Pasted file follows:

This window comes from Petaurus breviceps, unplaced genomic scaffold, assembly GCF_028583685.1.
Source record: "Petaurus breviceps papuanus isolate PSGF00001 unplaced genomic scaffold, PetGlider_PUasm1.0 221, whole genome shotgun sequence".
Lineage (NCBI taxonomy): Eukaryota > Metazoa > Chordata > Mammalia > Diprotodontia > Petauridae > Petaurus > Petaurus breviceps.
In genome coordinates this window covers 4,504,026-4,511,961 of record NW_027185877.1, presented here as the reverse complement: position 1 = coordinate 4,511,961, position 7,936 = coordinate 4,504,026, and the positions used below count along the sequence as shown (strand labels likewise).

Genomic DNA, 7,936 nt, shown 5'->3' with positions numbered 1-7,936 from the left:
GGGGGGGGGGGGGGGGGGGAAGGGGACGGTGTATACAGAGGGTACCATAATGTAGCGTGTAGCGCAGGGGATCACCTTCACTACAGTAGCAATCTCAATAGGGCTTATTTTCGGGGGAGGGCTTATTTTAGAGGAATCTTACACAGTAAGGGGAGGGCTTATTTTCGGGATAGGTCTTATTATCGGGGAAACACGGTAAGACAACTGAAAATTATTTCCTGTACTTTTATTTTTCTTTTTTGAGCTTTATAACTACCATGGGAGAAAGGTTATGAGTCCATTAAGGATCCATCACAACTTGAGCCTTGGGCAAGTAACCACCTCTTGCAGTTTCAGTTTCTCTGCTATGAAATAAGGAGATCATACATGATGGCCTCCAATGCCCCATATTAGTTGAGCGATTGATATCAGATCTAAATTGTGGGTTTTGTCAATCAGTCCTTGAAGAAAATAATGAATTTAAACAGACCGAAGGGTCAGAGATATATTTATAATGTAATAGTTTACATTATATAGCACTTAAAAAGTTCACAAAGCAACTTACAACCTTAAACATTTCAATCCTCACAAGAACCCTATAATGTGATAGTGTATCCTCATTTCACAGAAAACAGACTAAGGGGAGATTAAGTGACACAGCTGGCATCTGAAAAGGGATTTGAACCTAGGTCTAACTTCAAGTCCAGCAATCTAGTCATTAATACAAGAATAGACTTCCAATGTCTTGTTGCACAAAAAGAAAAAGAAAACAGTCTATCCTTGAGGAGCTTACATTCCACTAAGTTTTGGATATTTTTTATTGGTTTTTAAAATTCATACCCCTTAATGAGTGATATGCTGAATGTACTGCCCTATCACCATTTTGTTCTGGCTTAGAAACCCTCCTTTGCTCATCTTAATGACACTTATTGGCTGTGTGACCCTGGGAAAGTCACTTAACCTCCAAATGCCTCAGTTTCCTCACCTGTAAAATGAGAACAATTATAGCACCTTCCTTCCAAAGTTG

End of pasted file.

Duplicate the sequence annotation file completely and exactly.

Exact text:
This window comes from Petaurus breviceps, unplaced genomic scaffold, assembly GCF_028583685.1.
Source record: "Petaurus breviceps papuanus isolate PSGF00001 unplaced genomic scaffold, PetGlider_PUasm1.0 221, whole genome shotgun sequence".
Lineage (NCBI taxonomy): Eukaryota > Metazoa > Chordata > Mammalia > Diprotodontia > Petauridae > Petaurus > Petaurus breviceps.
In genome coordinates this window covers 4,504,026-4,511,961 of record NW_027185877.1, presented here as the reverse complement: position 1 = coordinate 4,511,961, position 7,936 = coordinate 4,504,026, and the positions used below count along the sequence as shown (strand labels likewise).

Genomic DNA, 7,936 nt, shown 5'->3' with positions numbered 1-7,936 from the left:
GGGGGGGGGGGGGGGGGGGAAGGGGACGGTGTATACAGAGGGTACCATAATGTAGCGTGTAGCGCAGGGGATCACCTTCACTACAGTAGCAATCTCAATAGGGCTTATTTTCGGGGGAGGGCTTATTTTAGAGGAATCTTACACAGTAAGGGGAGGGCTTATTTTCGGGATAGGTCTTATTATCGGGGAAACACGGTAAGACAACTGAAAATTATTTCCTGTACTTTTATTTTTCTTTTTTGAGCTTTATAACTACCATGGGAGAAAGGTTATGAGTCCATTAAGGATCCATCACAACTTGAGCCTTGGGCAAGTAACCACCTCTTGCAGTTTCAGTTTCTCTGCTATGAAATAAGGAGATCATACATGATGGCCTCCAATGCCCCATATTAGTTGAGCGATTGATATCAGATCTAAATTGTGGGTTTTGTCAATCAGTCCTTGAAGAAAATAATGAATTTAAACAGACCGAAGGGTCAGAGATATATTTATAATGTAATAGTTTACATTATATAGCACTTAAAAAGTTCACAAAGCAACTTACAACCTTAAACATTTCAATCCTCACAAGAACCCTATAATGTGATAGTGTATCCTCATTTCACAGAAAACAGACTAAGGGGAGATTAAGTGACACAGCTGGCATCTGAAAAGGGATTTGAACCTAGGTCTAACTTCAAGTCCAGCAATCTAGTCATTAATACAAGAATAGACTTCCAATGTCTTGTTGCACAAAAAGAAAAAGAAAACAGTCTATCCTTGAGGAGCTTACATTCCACTAAGTTTTGGATATTTTTTATTGGTTTTTAAAATTCATACCCCTTAATGAGTGATATGCTGAATGTACTGCCCTATCACCATTTTGTTCTGGCTTAGAAACCCTCCTTTGCTCATCTTAATGACACTTATTGGCTGTGTGACCCTGGGAAAGTCACTTAACCTCCAAATGCCTCAGTTTCCTCACCTGTAAAATGAGAACAATTATAGCACCTTCCTTCCAAAGTTG